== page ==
More Seniors Means Greater Elder Abuse

by David Gorn

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Assembly member Mariko Yamada (D-Davis) cited an interesting statistic during a legislative session on elder abuse yesterday: "We have 10,000 people a day who are turning 65 in this country," Yamada said.

California has a higher percentage of seniors than other states, she said. "So," she added, "that means the silver tsunami is here."

With the increasing numbers of seniors comes an equally increasing need to do something about elder abuse, Assembly member Tom Ammiano (D-San Francisco) said.

"This is a dirty little secret, elder abuse," he said. "There's a lot of education that needs to happen on this issue, and a lot of sunlight needs to shine on the way we care for our elders. We have to ask: We are living longer, but are we living better?"

Yamada, who chairs the Committee on Aging and Long-Term Care, and Ammiano, who chairs the Committee on Public Safety, co-chaired a panel during  yesterday's hearing -- the first joint session focusing on elder abuse.

According to Patricia McGinnis, executive director for California Advocates for Nursing Home Reform, abuse of seniors can take many forms -- from bilking them of money to keeping them quiet (and shortening their lives) with overuse of drugs.

"One in four residents in nursing homes and residential care facilities get anti-psychotic drugs," McGinnis said, "many without informed consent."

McGinnis said there's a need to increase civil and criminal punishment for mistreating seniors. That was music to the ears of Paul Greenwood, deputy district attorney for San Diego, who specializes in prosecuting crimes against seniors.

"It's not a civil matter," Greenwood said. "It's a crime. We've seen a huge spike in the prevalence of this. I am concerned that, over the next five years, we're going to see an avalanche of these cases."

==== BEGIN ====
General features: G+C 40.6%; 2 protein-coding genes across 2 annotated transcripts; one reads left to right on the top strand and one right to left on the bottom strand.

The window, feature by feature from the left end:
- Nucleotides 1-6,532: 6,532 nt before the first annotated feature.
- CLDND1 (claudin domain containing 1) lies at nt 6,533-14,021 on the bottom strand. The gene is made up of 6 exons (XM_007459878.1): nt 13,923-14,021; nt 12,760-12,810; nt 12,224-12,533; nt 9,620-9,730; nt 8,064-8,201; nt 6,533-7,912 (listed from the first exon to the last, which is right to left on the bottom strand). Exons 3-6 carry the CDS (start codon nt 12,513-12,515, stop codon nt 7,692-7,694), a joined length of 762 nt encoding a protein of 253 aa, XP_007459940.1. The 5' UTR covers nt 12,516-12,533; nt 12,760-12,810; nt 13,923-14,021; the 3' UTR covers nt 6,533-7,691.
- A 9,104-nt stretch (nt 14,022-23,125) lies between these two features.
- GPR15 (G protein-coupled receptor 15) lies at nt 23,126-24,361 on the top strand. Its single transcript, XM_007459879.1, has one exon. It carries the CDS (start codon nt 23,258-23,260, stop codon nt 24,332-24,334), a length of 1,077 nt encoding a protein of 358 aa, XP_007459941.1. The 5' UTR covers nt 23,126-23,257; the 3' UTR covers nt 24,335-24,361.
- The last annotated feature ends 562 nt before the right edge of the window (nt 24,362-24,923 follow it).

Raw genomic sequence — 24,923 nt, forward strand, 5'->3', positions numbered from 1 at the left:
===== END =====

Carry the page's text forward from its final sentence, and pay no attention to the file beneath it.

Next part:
Greenwood wants elder-abuse crimes to count as one of the strikes in the three-strikes law.

Wendy Aquin is a director of Adult Services and Assistance Programs in Orange County. She said the problem is compounded by most people's perception of it. "Elder abuse is less well understood than child abuse and domestic violence," Aquin said. "The response from law enforcement varies, and the court system is not always friendly. Many times they recommend civil recourses, but many elders don't have the financial means to do that."

Putting more regulation and restrictions on nursing homes and residential care facilities would be misguided, according to Dave Helmsin of the California Association of Health Facilities. "Facilities don't abuse people. People abuse people," Helmsin said. He added that most cases of elder abuse involve a family member, not a residential caregiver.

"We report more than any other health care provider," Helmsin said. "We operate under a microscope, and that may not be a bad thing. But we think that using such a broad definition of elder abuse, that creates an over-reporting environment."

Substandard care or neglect is a separate and important concern, he said. But neglect is not abuse, and he said it would be helpful to legislatively define neglect and abuse in any new attempt to regulate nursing homes.

"Our purpose here is not to point fingers," Yamada said. "It's in all of our interests to work together on this. For our parents, for ourselves," she said. "It's in our self-interest."


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